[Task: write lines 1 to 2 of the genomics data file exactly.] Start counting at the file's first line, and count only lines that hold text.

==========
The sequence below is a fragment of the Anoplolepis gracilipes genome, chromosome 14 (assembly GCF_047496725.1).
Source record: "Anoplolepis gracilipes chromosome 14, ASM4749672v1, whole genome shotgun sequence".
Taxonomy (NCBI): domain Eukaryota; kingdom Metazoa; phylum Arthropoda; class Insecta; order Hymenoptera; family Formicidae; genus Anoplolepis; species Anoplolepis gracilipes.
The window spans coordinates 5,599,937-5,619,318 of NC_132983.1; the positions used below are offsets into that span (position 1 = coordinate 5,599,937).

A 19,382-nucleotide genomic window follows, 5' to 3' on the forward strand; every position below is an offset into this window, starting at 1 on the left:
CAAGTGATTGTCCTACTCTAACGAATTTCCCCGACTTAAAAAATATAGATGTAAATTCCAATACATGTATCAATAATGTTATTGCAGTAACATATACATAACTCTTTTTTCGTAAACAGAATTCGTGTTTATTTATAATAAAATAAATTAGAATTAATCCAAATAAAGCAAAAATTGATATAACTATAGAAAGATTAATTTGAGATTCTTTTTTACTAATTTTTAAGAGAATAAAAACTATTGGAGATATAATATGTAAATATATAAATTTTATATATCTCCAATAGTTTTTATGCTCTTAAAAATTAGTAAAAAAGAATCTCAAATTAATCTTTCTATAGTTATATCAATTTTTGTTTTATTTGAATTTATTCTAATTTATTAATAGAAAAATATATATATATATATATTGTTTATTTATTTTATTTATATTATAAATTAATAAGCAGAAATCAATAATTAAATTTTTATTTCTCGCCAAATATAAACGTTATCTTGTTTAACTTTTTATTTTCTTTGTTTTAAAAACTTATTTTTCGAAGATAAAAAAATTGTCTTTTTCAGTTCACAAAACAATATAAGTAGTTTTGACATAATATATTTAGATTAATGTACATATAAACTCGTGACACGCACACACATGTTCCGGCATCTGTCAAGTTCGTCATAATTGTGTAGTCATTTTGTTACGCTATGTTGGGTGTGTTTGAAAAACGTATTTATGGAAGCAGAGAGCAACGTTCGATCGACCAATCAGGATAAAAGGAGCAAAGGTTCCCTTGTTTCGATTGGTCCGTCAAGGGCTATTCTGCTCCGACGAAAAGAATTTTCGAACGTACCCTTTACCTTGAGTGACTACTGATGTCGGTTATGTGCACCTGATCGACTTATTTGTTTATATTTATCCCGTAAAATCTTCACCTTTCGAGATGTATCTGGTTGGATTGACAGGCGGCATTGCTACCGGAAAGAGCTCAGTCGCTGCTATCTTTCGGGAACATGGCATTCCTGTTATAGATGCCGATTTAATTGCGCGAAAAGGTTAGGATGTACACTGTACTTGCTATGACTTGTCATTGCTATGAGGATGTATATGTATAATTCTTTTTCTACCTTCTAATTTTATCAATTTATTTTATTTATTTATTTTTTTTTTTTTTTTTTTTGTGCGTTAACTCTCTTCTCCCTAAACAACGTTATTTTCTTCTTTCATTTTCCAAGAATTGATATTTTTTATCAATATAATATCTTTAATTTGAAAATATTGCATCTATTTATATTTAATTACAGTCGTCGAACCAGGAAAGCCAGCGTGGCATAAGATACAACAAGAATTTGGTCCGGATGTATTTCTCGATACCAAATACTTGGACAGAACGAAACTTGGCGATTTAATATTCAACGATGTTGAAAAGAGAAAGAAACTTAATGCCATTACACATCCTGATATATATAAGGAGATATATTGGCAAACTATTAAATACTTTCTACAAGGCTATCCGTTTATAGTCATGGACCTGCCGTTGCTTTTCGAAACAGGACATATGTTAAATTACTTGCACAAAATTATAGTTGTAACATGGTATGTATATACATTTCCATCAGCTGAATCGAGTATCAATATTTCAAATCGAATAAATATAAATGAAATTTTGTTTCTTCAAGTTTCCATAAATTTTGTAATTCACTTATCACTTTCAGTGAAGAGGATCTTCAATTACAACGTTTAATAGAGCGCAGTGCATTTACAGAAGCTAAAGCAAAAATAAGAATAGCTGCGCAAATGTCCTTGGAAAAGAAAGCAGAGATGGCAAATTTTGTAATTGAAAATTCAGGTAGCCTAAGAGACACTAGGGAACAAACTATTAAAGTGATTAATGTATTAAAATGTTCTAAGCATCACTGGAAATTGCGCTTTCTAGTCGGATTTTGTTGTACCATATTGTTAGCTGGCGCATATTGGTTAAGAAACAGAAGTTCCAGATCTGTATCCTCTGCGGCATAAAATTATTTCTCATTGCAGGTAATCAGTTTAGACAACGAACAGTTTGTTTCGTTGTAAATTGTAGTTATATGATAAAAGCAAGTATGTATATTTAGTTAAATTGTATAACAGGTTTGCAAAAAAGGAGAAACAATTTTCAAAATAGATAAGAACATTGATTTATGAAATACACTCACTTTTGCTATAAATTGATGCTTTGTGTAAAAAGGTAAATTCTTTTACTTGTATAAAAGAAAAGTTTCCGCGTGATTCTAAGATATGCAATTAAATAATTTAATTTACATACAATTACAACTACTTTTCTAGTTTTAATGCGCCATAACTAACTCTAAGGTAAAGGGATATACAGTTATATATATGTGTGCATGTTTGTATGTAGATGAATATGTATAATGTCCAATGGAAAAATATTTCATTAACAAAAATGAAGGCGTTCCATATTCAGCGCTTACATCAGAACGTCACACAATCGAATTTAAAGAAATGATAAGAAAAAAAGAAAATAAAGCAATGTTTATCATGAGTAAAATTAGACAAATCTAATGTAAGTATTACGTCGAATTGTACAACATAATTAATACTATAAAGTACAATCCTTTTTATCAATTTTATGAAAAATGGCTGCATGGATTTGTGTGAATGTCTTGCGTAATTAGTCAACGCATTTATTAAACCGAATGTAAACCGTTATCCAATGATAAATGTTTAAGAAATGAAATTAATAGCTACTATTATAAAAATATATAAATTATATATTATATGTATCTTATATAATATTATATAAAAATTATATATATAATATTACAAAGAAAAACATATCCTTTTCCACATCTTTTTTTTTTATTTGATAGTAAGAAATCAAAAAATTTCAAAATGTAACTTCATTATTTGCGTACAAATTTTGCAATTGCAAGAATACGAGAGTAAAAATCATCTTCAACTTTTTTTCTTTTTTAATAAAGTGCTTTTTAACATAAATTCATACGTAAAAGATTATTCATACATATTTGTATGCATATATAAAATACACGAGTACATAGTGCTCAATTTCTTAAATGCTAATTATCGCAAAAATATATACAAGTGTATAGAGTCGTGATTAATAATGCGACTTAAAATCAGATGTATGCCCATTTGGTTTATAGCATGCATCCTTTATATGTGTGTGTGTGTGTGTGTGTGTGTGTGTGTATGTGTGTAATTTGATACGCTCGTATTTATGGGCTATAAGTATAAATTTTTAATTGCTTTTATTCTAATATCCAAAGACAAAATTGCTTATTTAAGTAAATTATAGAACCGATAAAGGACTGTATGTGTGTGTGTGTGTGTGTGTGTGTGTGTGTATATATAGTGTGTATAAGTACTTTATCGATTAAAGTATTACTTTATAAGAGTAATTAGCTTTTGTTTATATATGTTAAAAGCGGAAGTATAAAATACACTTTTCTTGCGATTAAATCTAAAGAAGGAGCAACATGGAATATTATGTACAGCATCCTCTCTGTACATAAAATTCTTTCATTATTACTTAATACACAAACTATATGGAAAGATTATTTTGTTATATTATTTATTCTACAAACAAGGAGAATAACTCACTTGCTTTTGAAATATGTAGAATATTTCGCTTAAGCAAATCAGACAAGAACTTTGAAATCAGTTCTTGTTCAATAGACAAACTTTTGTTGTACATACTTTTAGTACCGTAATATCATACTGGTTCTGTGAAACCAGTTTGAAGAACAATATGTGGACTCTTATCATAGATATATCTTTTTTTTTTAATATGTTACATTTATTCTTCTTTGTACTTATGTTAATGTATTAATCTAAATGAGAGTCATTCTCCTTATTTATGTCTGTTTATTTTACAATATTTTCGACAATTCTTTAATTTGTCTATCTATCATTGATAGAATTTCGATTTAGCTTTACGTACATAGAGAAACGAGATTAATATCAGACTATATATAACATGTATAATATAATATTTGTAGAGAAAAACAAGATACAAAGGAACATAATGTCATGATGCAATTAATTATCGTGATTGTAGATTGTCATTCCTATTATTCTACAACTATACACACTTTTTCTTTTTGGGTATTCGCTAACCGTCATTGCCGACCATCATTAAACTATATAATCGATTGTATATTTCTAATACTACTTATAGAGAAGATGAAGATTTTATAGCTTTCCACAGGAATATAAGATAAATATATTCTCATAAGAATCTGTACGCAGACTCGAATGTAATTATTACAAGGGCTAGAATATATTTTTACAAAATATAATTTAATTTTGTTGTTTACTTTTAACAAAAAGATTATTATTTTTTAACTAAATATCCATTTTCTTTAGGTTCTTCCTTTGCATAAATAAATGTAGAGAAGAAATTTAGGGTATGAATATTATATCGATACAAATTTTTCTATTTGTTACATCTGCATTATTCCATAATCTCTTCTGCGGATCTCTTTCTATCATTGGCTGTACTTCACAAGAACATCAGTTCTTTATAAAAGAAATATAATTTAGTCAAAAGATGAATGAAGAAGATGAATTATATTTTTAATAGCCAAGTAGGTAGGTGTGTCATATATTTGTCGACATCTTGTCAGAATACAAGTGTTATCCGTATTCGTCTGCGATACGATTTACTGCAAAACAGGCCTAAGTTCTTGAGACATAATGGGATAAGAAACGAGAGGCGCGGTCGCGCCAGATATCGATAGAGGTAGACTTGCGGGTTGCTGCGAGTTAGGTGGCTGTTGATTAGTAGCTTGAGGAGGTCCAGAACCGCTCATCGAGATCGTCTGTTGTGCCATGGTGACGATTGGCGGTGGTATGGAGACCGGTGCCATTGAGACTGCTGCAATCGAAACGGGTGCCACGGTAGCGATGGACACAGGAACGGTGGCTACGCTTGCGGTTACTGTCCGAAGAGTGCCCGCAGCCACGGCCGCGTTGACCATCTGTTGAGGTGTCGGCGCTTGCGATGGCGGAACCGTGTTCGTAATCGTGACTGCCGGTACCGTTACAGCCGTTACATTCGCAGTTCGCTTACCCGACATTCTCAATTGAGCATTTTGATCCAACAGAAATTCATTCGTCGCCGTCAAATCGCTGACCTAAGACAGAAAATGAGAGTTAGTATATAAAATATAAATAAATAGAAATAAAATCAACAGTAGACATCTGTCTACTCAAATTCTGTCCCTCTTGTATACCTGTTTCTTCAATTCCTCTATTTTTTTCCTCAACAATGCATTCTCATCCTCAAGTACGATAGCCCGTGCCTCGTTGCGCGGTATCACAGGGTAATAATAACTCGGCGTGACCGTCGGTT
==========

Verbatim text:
The sequence below is a fragment of the Anoplolepis gracilipes genome, chromosome 14 (assembly GCF_047496725.1).
Source record: "Anoplolepis gracilipes chromosome 14, ASM4749672v1, whole genome shotgun sequence".